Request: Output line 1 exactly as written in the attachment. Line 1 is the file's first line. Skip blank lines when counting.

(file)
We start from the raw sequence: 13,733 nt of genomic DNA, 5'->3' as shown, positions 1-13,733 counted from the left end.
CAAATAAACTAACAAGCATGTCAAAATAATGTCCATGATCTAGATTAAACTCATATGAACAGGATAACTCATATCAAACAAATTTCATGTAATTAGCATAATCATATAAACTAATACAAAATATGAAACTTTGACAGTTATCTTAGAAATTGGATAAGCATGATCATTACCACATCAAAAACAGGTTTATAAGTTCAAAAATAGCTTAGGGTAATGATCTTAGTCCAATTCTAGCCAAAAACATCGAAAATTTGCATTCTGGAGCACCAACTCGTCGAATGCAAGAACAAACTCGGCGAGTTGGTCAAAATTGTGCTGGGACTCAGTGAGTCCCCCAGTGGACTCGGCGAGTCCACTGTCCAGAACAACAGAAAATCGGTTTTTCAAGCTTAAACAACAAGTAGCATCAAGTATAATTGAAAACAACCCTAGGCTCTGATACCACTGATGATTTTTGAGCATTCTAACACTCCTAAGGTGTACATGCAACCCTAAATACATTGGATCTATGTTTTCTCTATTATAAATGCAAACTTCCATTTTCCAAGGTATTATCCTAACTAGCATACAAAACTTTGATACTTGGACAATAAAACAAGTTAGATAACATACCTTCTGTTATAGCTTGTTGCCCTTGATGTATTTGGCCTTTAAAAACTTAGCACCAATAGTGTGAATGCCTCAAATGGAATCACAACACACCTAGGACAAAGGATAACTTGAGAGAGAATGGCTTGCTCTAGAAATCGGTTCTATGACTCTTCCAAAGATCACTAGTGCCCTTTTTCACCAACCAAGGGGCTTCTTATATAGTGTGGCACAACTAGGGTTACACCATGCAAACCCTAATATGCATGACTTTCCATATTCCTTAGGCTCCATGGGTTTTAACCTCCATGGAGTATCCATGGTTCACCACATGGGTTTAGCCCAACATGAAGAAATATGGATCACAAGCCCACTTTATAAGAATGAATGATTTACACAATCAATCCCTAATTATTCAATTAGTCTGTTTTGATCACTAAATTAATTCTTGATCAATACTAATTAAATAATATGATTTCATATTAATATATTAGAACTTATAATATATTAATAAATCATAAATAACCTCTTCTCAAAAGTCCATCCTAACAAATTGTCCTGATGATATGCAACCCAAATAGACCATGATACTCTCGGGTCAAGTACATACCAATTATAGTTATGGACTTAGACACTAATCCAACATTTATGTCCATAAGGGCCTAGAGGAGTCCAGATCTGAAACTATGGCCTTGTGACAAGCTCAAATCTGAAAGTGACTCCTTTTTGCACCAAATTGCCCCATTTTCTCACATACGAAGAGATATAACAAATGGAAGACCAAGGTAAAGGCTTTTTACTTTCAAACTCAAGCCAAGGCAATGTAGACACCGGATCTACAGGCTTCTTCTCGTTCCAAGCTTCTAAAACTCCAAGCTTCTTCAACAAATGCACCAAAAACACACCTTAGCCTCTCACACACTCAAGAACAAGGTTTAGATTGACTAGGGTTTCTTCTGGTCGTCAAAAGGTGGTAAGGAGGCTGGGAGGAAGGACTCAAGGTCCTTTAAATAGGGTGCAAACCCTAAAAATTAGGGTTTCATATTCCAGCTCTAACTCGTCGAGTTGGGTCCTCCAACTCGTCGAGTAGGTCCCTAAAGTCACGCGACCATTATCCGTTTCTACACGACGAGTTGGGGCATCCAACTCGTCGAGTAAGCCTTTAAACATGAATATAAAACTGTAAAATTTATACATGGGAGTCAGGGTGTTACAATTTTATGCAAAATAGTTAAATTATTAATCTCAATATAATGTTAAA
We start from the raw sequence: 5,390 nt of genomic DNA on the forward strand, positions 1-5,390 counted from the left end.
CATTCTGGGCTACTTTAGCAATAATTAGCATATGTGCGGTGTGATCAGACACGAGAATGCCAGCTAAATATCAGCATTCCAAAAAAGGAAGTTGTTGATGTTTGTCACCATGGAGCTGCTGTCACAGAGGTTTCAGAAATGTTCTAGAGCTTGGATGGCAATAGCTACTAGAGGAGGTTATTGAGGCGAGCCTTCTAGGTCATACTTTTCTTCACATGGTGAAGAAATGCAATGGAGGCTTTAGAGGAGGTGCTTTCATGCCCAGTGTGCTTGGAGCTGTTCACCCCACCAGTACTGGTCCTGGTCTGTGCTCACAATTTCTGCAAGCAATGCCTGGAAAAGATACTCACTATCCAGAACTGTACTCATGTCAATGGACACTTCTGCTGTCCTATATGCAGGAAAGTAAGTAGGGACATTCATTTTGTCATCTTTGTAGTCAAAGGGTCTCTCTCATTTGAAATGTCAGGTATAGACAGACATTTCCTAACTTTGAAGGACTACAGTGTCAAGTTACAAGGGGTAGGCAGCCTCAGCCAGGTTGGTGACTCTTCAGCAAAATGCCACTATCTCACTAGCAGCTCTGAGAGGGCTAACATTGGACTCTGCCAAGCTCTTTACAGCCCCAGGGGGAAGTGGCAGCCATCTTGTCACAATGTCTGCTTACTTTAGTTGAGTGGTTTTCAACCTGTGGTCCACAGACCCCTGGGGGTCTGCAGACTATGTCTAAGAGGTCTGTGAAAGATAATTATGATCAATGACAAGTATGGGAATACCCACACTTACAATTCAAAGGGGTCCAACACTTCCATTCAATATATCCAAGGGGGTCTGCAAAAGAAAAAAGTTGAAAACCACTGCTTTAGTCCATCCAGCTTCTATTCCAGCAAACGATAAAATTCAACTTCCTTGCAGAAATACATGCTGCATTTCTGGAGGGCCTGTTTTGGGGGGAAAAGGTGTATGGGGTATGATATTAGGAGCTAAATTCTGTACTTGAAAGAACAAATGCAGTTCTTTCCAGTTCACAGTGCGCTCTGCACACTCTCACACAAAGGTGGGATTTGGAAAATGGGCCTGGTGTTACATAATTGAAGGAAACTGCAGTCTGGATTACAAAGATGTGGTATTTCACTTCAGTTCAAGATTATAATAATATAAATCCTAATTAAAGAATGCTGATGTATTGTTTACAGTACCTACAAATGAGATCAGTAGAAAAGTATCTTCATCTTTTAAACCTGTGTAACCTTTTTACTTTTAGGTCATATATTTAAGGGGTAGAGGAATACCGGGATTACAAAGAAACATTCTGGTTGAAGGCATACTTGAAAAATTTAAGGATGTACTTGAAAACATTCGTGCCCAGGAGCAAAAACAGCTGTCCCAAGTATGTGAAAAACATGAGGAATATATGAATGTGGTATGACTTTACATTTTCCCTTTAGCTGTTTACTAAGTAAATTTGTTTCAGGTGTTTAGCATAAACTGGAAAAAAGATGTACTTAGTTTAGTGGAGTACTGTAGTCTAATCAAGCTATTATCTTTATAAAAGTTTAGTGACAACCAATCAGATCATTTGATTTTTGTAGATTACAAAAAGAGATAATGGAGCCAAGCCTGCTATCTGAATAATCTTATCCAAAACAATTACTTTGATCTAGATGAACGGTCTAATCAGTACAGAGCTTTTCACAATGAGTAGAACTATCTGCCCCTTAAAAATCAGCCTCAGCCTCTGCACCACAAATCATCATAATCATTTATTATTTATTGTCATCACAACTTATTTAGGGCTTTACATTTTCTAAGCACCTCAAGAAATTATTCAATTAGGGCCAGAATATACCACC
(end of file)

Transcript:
We start from the raw sequence: 13,733 nt of genomic DNA, 5'->3' as shown, positions 1-13,733 counted from the left end.